By expanding the geographical scope of the history of violence and war, this volume challenges both Western and state-centric narratives of the decline of violence and its relationship to modernity. It highlights instead similarities across early modernity in terms of representations, legitimations, applications of, and motivations for violence. It seeks to integrate methodologies of the study of violence into the history of war, thereby extending the historical significance of both fields of research. Thirteen case studies outline the myriad ways in which large-scale violence was understood and used by states and non-state actors throughout the early modern period across Africa, Asia, the Americas, the Atlantic, and Europe, demonstrating that it was far more complex than would be suggested by simple narratives of conquest and resistance. Moreover, key features of imperial violence apply equally to large-scale violence within societies. As the authors argue, violence was a continuum, ranging from small-scale, local actions to full-blown war. The latter was privileged legally and increasingly associated with states during early modernity, but its legitimacy was frequently contested and many of its violent forms, such as raiding and destruction of buildings and crops, could be found in activities not officially classed as war.
This chapter is concerned with a special form of witchcraft that is practised, to my knowledge, only amongst Hungarians living in Transylvania. It is possible that it is common among the Romanian population of Transylvania as well, but so far I have not found any relevant information in the Romanian literature. My analysis is based on fieldwork conducted several years ago with my university students in Csíkkarcfakva and Csíkjenofalva, two villages in the old county of Csík inhabited by Roman Catholic Hungarians.1 The two villages are in Transylvania, in the Hungarian block of the Székely land bordering on Orthodox Romanian areas. The Hungarians here have scarce cultural contacts with Romanians; indeed, the cases described below are almost the only examples of any connection between their respective religions. The time spent in the field was unfortunately insufficient for a comprehensive survey of the system’s functioning or for the elucidation of its social and mental environment. What we have managed to observe and record was in fact not so much the practice as the narratives about it, from which we can make only indirect and conditional inferences about the real situation. What follows is a preliminary overview of the findings based on around one hundred collected narratives.
Until recently, little was known about the religious variant of witchcraft described here.2 In Csík the priest actively participates in the system of witchcraft. He not only helps remove bewitchment from the sick, but helps carry out bewitchment as well. In this form, witchcraft as a social system regulating personal conflicts, and as an ideological system, has several features that distinguish it from other forms known in Central and Western Europe including aspects of divine jurisdiction, ordeal and divination; in fact, in many respects it functions subordinated to them. The classic West European suspicion-accusation bewitchments can be found in Hungarian and Transylvanian witchcraft trials from the sixteenth to the eighteenth centuries, and some of its features are still discernible among the twentieth-century Hungarian population of both Hungary and Transylvania.3 Witchcraft as a social system in village communities typically functions within the network of malefactor-injured-identifier-healer.4 In most cases the role of the malefactor is fictitious. The maleficium (bewitchment) employed by the witch is an occult interaction between two people, and it is either accompanied by some actual deed or not. What this basically means is that if I have suffered some misfortune, I attribute the intention and performance of maleficium to somebody that I have good reasons to impute such plans to: I believe my misfortune to be the result of his or her maleficium. According to this interpretation of witchcraft, in fact, there are no actual witches: the witch is almost always the other person, a scapegoat selected for specific reasons. Accordingly, the bewitchment narratives, which provide the basis for the description and interpretation of Central European witchcraft, usually relate events from the perspective of the victim.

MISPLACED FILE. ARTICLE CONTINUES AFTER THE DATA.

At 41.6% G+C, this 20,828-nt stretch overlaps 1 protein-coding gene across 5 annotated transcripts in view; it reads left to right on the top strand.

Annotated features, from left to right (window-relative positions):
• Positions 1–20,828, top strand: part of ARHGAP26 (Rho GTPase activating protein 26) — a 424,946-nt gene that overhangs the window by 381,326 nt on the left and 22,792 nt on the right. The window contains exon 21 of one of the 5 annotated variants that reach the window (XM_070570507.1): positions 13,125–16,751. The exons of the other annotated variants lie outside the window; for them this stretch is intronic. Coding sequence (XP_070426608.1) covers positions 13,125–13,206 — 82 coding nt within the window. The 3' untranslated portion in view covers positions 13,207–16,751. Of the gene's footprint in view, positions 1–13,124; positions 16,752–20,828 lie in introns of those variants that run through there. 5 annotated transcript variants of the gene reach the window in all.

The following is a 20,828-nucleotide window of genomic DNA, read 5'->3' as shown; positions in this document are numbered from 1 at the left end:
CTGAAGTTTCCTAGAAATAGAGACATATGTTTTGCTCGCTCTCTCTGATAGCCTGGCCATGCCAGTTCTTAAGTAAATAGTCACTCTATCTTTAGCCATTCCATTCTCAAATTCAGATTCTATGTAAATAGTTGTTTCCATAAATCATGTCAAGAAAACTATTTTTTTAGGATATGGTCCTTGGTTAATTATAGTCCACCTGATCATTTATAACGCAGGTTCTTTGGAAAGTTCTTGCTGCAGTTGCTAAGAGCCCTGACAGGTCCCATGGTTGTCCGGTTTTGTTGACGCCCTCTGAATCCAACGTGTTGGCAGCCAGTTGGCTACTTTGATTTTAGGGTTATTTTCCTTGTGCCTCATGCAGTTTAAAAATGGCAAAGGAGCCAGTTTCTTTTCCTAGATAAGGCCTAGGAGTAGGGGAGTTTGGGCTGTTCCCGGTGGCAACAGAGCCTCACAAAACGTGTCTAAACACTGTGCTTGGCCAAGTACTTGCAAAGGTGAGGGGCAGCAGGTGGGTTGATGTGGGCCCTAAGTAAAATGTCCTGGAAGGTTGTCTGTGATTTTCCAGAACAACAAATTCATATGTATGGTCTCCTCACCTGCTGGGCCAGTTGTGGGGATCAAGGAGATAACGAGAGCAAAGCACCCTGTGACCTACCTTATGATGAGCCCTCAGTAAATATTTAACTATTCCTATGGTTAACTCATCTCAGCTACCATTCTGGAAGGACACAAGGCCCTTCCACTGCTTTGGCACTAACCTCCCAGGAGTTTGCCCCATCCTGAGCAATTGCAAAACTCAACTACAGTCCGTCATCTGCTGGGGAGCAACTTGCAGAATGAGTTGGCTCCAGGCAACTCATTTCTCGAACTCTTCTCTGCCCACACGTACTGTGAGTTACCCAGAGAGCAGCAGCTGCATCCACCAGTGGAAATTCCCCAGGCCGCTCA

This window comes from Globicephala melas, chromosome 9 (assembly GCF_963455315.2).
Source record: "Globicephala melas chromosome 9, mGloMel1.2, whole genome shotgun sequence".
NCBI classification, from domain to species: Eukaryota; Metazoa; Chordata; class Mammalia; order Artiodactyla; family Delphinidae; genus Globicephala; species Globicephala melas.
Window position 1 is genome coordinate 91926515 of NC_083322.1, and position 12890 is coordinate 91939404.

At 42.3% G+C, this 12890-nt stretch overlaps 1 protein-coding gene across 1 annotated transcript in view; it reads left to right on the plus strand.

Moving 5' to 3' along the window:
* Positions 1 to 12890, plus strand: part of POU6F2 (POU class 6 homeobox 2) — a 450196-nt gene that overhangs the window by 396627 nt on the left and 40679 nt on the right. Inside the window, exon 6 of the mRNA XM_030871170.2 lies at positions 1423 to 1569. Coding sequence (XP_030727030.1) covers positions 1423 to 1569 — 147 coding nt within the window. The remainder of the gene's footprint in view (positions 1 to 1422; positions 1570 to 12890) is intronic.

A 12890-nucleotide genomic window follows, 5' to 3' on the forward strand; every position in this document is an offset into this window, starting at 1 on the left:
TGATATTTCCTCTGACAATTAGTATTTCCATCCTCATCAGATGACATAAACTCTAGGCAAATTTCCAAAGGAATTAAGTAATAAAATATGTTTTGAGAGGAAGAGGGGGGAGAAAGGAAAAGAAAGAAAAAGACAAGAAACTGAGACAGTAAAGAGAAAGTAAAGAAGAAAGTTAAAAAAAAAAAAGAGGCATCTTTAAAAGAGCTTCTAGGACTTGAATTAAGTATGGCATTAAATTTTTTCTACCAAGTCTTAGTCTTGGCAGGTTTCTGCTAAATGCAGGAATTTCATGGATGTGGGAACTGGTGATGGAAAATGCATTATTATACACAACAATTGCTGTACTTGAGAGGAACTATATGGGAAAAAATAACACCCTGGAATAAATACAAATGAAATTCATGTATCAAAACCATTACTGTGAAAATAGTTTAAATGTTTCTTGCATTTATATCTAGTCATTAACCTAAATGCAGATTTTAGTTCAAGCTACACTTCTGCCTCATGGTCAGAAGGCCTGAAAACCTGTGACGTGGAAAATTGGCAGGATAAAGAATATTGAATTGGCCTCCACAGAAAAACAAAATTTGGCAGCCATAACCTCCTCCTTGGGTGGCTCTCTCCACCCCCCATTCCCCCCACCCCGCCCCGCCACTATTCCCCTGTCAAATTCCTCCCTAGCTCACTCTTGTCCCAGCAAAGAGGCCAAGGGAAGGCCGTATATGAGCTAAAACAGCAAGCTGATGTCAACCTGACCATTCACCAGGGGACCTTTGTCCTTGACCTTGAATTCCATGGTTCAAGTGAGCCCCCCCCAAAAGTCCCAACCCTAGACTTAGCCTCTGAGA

Such narratives can be found in Csík as well, and from them we can posit a minor role for ‘classic’ witchcraft in communities there. However, the majority of the narratives we collected through fieldwork reflect a different kind of attitude and another system of witchcraft. One of its main characteristics is the actuality of the act of bewitchment: witchcraft is not just an accusation.5 People either perform it themselves or have it performed by someone else. This is what Willem de Blécourt has termed ‘practised witchcraft’ or ‘active bewitchment’, and what Per Sörlin defined as ‘maleficent witchcraft’.6 In this environment maleficium is a practice dispensing justice and restoring order, performed as a response to misfortunes. It fulfils the function of norm control as a ‘punitive’, individual kind of jurisdiction. This is particularly clear in those cases when someone is employed to perform the bewitching, which is much more frequent than its personal effectuation. Here the maleficium, the key factor of witchcraft, is usually not a direct (real or virtual) interaction between the two persons involved, in other words the malefactor and the victim. Instead, it is carried out through a mediator who is employed by villagers to perform the witchcraft, or to use the local term megcsináltat (‘to have someone done in’). This mediator is in most cases a kaluger, a Romanian Orthodox monk or priest,7 although sometimes a lay magician – a guruzsló or gurucsáló – from the same or a neighbouring village provides the same service. Compared to the large number of clients of the Romanian priests and monks, though, these mostly female magicians were, at least by the twentieth century, less frequently employed.